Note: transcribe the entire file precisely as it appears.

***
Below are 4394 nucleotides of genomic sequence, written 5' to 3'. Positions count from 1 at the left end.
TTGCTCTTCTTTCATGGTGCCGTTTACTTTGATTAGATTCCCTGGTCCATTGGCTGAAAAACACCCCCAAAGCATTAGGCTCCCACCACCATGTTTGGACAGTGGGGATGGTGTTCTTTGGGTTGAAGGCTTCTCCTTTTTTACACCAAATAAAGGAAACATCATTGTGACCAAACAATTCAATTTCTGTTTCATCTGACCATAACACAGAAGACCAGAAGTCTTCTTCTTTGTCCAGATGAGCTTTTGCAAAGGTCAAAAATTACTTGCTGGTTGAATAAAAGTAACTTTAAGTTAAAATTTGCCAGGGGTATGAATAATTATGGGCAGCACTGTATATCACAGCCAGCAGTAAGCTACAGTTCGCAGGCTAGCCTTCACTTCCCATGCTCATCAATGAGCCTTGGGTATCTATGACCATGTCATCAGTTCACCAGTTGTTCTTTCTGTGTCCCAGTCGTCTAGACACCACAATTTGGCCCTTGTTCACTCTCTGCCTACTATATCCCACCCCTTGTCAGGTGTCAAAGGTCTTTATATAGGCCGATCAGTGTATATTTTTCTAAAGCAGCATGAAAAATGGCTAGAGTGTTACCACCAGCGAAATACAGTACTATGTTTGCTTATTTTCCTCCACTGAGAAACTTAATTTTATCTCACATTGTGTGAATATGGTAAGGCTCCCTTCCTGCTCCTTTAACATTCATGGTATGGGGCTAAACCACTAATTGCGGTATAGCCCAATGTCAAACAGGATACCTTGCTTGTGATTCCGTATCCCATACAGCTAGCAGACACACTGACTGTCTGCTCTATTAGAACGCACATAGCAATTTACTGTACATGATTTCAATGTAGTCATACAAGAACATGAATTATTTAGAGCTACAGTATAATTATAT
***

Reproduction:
Below are 4394 nucleotides of genomic sequence, written 5' to 3'. Positions count from 1 at the left end.
TTGCTCTTCTTTCATGGTGCCGTTTACTTTGATTAGATTCCCTGGTCCATTGGCTGAAAAACACCCCCAAAGCATTAGGCTCCCACCACCATGTTTGGACAGTGGGGATGGTGTTCTTTGGGTTGAAGGCTTCTCCTTTTTTACACCAAATAAAGGAAACATCATTGTGACCAAACAATTCAATTTCTGTTTCATCTGACCATAACACAGAAGACCAGAAGTCTTCTTCTTTGTCCAGATGAGCTTTTGCAAAGGTCAAAAATTACTTGCTGGTTGAATAAAAGTAACTTTAAGTTAAAATTTGCCAGGGGTATGAATAATTATGGGCAGCACTGTATATCACAGCCAGCAGTAAGCTACAGTTCGCAGGCTAGCCTTCACTTCCCATGCTCATCAATGAGCCTTGGGTATCTATGACCATGTCATCAGTTCACCAGTTGTTCTTTCTGTGTCCCAGTCGTCTAGACACCACAATTTGGCCCTTGTTCACTCTCTGCCTACTATATCCCACCCCTTGTCAGGTGTCAAAGGTCTTTATATAGGCCGATCAGTGTATATTTTTCTAAAGCAGCATGAAAAATGGCTAGAGTGTTACCACCAGCGAAATACAGTACTATGTTTGCTTATTTTCCTCCACTGAGAAACTTAATTTTATCTCACATTGTGTGAATATGGTAAGGCTCCCTTCCTGCTCCTTTAACATTCATGGTATGGGGCTAAACCACTAATTGCGGTATAGCCCAATGTCAAACAGGATACCTTGCTTGTGATTCCGTATCCCATACAGCTAGCAGACACACTGACTGTCTGCTCTATTAGAACGCACATAGCAATTTACTGTACATGATTTCAATGTAGTCATACAAGAACATGAATTATTTAGAGCTACAGTATAATTATAT